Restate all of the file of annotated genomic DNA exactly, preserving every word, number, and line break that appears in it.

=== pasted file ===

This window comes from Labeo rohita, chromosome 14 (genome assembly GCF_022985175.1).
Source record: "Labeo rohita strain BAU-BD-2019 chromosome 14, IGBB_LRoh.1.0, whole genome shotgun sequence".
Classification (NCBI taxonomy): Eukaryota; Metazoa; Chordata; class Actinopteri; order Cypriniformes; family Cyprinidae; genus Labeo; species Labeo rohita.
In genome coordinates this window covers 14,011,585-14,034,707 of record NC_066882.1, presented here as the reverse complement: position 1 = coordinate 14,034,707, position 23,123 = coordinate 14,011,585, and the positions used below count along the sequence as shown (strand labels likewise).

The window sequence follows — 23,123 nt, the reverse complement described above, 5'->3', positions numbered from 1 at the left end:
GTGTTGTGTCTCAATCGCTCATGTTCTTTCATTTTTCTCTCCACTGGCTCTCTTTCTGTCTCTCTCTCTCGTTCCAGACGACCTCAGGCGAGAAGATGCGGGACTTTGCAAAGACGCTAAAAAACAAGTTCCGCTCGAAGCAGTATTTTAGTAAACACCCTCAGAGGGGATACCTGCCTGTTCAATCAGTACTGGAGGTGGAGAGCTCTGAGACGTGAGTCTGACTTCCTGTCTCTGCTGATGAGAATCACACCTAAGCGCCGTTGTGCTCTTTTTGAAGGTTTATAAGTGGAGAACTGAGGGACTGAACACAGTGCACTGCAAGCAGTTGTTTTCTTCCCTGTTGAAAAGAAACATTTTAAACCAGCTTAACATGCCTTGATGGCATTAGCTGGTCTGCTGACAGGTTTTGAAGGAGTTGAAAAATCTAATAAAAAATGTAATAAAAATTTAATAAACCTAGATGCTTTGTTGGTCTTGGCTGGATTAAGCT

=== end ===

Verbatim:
This window comes from Labeo rohita, chromosome 14 (genome assembly GCF_022985175.1).
Source record: "Labeo rohita strain BAU-BD-2019 chromosome 14, IGBB_LRoh.1.0, whole genome shotgun sequence".
Classification (NCBI taxonomy): Eukaryota; Metazoa; Chordata; class Actinopteri; order Cypriniformes; family Cyprinidae; genus Labeo; species Labeo rohita.
In genome coordinates this window covers 14,011,585-14,034,707 of record NC_066882.1, presented here as the reverse complement: position 1 = coordinate 14,034,707, position 23,123 = coordinate 14,011,585, and the positions used below count along the sequence as shown (strand labels likewise).

The window sequence follows — 23,123 nt, the reverse complement described above, 5'->3', positions numbered from 1 at the left end:
GTGTTGTGTCTCAATCGCTCATGTTCTTTCATTTTTCTCTCCACTGGCTCTCTTTCTGTCTCTCTCTCTCGTTCCAGACGACCTCAGGCGAGAAGATGCGGGACTTTGCAAAGACGCTAAAAAACAAGTTCCGCTCGAAGCAGTATTTTAGTAAACACCCTCAGAGGGGATACCTGCCTGTTCAATCAGTACTGGAGGTGGAGAGCTCTGAGACGTGAGTCTGACTTCCTGTCTCTGCTGATGAGAATCACACCTAAGCGCCGTTGTGCTCTTTTTGAAGGTTTATAAGTGGAGAACTGAGGGACTGAACACAGTGCACTGCAAGCAGTTGTTTTCTTCCCTGTTGAAAAGAAACATTTTAAACCAGCTTAACATGCCTTGATGGCATTAGCTGGTCTGCTGACAGGTTTTGAAGGAGTTGAAAAATCTAATAAAAAATGTAATAAAAATTTAATAAACCTAGATGCTTTGTTGGTCTTGGCTGGATTAAGCT